Who's a dreamer, a projection or a forgery? Internal parallelism suggests Cotillard's first appearance is a forgery. Page and Murphy in limbo would be projections while Watanabe would either be a dreamer completing the inception or a projection enabling an apparent suicide. Once again, the question does not permit an answer.

How many levels are there? By the rules of the game, the events in one level influence the events in the lower dream level. People in the hotel are in free fall when the van is falling. There is no influence from the supposed real world where DiCaprio is put under. We cannot know whether that means the real world is quiet or because we are seeing the real world on screen.

What is the idea being incepted? That Cotillard is bad seems silly. Cotillard's character name in French is "mal" which means evil. This makes is entirely unnecessary to implant the idea that she is evil. That there is a way back to the US and the kids suffers from there not being any known obstacle keeping DiCaprio away. (Unless the idea is to get him to come back and be arrested?) That reality is better than dreams, implanted by the Murphy subplot as a sort of reverse psychology, doesn't work because the last level is a dream, (italics for omitted word!) the same as the first, which means he does not return to reality and there is no resolution.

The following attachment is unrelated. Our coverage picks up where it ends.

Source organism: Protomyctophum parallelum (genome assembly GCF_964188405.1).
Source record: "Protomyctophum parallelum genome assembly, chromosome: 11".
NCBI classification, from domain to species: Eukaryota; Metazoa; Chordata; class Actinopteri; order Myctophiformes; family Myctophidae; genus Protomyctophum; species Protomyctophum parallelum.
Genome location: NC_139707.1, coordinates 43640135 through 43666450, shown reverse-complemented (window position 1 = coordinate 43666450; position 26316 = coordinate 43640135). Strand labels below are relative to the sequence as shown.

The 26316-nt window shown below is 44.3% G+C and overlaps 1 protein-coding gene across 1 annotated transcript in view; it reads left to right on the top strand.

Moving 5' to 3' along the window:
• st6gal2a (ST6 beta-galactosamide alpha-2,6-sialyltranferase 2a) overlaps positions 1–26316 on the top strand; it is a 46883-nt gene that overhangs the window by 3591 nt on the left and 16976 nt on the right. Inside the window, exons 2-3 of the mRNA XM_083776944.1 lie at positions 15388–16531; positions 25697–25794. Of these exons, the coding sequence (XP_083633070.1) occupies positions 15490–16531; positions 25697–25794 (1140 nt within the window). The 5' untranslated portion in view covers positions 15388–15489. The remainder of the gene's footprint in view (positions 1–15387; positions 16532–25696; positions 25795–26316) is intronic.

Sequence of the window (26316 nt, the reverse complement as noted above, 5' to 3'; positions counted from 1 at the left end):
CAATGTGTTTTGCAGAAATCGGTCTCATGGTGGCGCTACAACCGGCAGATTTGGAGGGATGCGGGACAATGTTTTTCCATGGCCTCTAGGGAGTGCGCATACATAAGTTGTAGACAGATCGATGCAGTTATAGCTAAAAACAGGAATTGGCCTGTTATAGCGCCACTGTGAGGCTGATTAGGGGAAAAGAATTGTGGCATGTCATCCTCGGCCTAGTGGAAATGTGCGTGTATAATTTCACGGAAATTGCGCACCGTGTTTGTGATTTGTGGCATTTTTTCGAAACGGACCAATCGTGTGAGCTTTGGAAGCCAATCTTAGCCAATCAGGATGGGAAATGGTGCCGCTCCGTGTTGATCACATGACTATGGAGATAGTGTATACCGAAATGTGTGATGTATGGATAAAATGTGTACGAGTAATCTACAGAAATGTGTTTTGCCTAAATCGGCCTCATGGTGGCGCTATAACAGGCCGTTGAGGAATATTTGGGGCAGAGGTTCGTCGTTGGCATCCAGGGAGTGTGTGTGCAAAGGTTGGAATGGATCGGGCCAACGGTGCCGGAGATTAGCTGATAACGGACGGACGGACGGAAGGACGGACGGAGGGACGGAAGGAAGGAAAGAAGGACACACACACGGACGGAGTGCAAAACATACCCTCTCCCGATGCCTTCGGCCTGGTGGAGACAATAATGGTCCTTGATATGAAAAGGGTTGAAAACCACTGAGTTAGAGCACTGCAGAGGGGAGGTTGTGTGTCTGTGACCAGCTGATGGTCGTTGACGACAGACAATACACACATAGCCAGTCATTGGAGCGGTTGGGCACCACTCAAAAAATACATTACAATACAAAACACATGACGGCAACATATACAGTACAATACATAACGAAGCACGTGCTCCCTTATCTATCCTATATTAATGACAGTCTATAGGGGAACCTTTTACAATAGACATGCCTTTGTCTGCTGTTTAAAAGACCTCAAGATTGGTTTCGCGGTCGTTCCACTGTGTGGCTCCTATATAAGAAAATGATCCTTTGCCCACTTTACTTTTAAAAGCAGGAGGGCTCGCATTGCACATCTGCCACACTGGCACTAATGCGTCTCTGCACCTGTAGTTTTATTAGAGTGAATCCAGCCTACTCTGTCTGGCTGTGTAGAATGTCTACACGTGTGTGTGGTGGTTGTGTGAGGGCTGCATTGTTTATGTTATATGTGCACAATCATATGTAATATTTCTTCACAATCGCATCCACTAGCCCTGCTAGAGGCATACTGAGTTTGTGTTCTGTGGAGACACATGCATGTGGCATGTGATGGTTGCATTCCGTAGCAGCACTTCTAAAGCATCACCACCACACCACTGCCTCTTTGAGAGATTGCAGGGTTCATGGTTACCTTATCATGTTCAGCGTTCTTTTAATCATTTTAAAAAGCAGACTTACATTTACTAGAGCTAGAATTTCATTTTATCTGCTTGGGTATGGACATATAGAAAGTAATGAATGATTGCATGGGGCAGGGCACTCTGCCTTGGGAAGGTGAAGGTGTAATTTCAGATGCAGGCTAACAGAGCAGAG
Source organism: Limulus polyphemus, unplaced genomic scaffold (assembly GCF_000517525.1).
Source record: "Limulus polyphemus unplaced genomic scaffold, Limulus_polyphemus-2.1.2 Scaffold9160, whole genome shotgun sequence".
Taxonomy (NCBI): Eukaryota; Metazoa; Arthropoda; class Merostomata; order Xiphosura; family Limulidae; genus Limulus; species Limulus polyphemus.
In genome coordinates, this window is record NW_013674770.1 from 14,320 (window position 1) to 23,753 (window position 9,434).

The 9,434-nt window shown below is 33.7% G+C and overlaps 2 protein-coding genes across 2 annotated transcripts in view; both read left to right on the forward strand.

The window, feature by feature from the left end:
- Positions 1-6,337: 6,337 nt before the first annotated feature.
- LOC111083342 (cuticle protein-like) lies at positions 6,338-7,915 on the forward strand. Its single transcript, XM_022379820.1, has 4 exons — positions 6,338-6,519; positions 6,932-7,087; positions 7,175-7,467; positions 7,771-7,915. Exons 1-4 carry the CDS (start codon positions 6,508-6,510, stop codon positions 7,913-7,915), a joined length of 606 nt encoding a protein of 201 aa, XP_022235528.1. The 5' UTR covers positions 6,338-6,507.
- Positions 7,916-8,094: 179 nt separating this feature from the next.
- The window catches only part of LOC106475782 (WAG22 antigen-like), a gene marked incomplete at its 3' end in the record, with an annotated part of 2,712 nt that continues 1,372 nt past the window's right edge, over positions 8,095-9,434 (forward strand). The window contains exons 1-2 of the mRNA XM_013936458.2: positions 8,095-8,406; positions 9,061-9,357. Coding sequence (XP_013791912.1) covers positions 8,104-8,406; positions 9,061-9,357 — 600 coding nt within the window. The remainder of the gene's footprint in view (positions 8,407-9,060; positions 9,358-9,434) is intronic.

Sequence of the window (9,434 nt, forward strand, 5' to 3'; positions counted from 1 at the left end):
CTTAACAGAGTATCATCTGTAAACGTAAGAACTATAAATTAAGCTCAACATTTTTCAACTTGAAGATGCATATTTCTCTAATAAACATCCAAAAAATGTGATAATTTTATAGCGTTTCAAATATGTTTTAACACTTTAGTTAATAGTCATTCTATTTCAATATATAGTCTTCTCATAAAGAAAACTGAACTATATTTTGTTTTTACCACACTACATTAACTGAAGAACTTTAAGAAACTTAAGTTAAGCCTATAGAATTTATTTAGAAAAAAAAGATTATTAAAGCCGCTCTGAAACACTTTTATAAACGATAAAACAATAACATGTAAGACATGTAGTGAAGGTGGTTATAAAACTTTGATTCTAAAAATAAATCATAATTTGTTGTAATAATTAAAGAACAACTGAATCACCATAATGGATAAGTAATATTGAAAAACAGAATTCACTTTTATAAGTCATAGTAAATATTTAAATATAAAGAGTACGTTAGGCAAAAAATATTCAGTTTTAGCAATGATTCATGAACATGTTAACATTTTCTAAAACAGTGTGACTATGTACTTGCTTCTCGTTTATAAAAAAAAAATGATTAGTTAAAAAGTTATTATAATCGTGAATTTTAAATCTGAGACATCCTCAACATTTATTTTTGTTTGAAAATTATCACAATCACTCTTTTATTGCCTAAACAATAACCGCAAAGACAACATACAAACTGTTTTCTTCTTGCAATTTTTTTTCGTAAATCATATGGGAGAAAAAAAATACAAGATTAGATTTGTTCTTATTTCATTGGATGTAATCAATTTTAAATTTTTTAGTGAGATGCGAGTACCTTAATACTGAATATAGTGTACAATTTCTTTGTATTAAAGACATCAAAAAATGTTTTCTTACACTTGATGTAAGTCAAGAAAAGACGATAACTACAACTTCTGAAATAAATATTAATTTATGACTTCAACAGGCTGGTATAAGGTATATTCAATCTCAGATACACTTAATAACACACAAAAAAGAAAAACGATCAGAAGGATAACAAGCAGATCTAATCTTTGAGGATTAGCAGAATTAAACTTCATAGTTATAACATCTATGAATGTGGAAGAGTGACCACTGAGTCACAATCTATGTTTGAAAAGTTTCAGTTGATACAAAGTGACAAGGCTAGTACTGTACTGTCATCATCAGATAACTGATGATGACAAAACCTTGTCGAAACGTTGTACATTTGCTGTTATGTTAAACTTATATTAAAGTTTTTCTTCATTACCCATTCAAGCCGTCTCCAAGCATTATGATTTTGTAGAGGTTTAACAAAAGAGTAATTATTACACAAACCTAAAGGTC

Something weird doesn't mean it's a dream, no matter what the dialogue says

All the analysis above is kind of tedious. But it seems to somehow be necessary. The implausibility of corporate goons chasing people through the streets of Mombasa or billionaires able to make one phone call and get prime suspects for murder off the hook have inspired some people to think the nonsense that there is another inception game going on. These are routines premises for all sorts of movies.